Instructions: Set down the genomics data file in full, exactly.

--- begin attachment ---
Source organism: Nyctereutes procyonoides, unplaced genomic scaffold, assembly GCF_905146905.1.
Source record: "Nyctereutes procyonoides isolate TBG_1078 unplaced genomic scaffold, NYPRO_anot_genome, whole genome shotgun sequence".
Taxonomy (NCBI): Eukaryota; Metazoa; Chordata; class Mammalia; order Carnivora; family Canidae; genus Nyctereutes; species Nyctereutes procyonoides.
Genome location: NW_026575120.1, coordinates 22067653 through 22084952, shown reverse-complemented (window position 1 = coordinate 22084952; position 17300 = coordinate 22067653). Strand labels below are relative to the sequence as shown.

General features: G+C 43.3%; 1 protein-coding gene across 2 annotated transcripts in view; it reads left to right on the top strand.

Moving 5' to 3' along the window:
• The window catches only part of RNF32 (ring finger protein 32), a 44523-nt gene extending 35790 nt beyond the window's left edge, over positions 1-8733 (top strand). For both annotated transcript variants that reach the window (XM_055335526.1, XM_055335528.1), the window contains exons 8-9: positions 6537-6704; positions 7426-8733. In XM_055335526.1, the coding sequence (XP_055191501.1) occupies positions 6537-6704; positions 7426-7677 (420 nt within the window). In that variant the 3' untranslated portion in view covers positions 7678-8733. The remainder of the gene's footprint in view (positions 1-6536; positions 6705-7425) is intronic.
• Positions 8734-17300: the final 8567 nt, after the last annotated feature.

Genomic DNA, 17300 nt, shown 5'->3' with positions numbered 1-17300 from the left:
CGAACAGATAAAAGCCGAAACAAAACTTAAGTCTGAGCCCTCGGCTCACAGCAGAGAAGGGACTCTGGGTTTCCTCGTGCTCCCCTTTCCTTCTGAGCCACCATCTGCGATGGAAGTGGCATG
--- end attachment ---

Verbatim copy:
Source organism: Nyctereutes procyonoides, unplaced genomic scaffold, assembly GCF_905146905.1.
Source record: "Nyctereutes procyonoides isolate TBG_1078 unplaced genomic scaffold, NYPRO_anot_genome, whole genome shotgun sequence".
Taxonomy (NCBI): Eukaryota; Metazoa; Chordata; class Mammalia; order Carnivora; family Canidae; genus Nyctereutes; species Nyctereutes procyonoides.
Genome location: NW_026575120.1, coordinates 22067653 through 22084952, shown reverse-complemented (window position 1 = coordinate 22084952; position 17300 = coordinate 22067653). Strand labels below are relative to the sequence as shown.

General features: G+C 43.3%; 1 protein-coding gene across 2 annotated transcripts in view; it reads left to right on the top strand.

Moving 5' to 3' along the window:
• The window catches only part of RNF32 (ring finger protein 32), a 44523-nt gene extending 35790 nt beyond the window's left edge, over positions 1-8733 (top strand). For both annotated transcript variants that reach the window (XM_055335526.1, XM_055335528.1), the window contains exons 8-9: positions 6537-6704; positions 7426-8733. In XM_055335526.1, the coding sequence (XP_055191501.1) occupies positions 6537-6704; positions 7426-7677 (420 nt within the window). In that variant the 3' untranslated portion in view covers positions 7678-8733. The remainder of the gene's footprint in view (positions 1-6536; positions 6705-7425) is intronic.
• Positions 8734-17300: the final 8567 nt, after the last annotated feature.

Genomic DNA, 17300 nt, shown 5'->3' with positions numbered 1-17300 from the left:
CGAACAGATAAAAGCCGAAACAAAACTTAAGTCTGAGCCCTCGGCTCACAGCAGAGAAGGGACTCTGGGTTTCCTCGTGCTCCCCTTTCCTTCTGAGCCACCATCTGCGATGGAAGTGGCATG